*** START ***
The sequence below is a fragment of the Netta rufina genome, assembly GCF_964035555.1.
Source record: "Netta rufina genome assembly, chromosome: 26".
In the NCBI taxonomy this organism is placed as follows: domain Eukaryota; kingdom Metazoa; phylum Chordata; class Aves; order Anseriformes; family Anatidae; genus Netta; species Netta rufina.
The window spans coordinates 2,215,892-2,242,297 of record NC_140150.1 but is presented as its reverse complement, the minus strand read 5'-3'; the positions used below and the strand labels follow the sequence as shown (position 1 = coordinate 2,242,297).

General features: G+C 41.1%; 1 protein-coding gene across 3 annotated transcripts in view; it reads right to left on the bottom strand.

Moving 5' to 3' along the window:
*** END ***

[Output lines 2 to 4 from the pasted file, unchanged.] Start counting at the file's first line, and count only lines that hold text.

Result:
Source record: "Netta rufina genome assembly, chromosome: 26".
In the NCBI taxonomy this organism is placed as follows: domain Eukaryota; kingdom Metazoa; phylum Chordata; class Aves; order Anseriformes; family Anatidae; genus Netta; species Netta rufina.
The window spans coordinates 2,215,892-2,242,297 of record NC_140150.1 but is presented as its reverse complement, the minus strand read 5'-3'; the positions used below and the strand labels follow the sequence as shown (position 1 = coordinate 2,242,297).